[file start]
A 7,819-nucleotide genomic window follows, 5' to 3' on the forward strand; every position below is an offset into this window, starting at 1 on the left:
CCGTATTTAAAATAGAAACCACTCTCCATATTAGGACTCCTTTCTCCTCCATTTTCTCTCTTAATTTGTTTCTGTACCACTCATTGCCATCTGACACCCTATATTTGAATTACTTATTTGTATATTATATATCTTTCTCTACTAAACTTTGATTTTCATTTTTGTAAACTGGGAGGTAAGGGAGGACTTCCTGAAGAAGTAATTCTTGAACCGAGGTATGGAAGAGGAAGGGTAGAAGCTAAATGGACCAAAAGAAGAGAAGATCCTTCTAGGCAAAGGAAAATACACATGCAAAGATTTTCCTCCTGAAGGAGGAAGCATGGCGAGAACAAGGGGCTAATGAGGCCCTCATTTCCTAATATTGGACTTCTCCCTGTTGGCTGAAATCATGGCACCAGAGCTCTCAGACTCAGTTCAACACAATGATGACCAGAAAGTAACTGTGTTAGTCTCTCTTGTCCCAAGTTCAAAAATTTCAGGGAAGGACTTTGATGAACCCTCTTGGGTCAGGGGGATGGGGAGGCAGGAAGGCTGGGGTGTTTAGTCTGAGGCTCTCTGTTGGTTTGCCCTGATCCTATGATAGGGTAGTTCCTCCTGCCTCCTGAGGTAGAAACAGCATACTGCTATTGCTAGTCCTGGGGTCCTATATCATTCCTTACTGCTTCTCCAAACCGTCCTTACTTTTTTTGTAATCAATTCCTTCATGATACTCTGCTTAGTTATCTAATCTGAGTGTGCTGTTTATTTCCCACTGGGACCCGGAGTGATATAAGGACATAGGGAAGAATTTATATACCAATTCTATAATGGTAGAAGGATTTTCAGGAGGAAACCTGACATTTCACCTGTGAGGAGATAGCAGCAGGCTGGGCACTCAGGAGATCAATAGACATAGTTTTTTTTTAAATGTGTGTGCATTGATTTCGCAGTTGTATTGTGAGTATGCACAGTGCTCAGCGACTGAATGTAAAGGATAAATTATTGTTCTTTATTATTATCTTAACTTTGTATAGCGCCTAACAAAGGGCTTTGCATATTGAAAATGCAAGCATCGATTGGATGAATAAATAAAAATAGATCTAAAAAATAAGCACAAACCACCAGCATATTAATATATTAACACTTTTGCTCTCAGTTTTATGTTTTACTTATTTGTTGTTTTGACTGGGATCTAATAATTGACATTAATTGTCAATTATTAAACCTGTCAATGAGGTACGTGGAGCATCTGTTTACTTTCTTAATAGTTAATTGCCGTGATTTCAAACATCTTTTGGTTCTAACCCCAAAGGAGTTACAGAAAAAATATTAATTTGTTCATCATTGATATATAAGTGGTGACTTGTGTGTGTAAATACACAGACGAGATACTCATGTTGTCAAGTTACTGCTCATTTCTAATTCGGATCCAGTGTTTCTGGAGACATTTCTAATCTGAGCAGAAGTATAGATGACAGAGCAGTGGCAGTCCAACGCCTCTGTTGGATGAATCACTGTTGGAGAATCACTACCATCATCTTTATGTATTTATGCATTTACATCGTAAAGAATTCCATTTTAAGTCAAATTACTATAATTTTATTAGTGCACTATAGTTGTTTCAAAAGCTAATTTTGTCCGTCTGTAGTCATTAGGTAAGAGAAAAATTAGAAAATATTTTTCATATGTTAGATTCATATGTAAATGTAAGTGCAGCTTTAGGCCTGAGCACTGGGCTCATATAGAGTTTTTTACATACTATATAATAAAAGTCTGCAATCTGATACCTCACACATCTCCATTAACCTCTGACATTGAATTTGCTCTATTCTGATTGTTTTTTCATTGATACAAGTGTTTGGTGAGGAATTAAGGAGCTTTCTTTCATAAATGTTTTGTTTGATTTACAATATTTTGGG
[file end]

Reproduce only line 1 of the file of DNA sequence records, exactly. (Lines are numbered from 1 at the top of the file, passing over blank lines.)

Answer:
A 7,819-nucleotide genomic window follows, 5' to 3' on the forward strand; every position below is an offset into this window, starting at 1 on the left: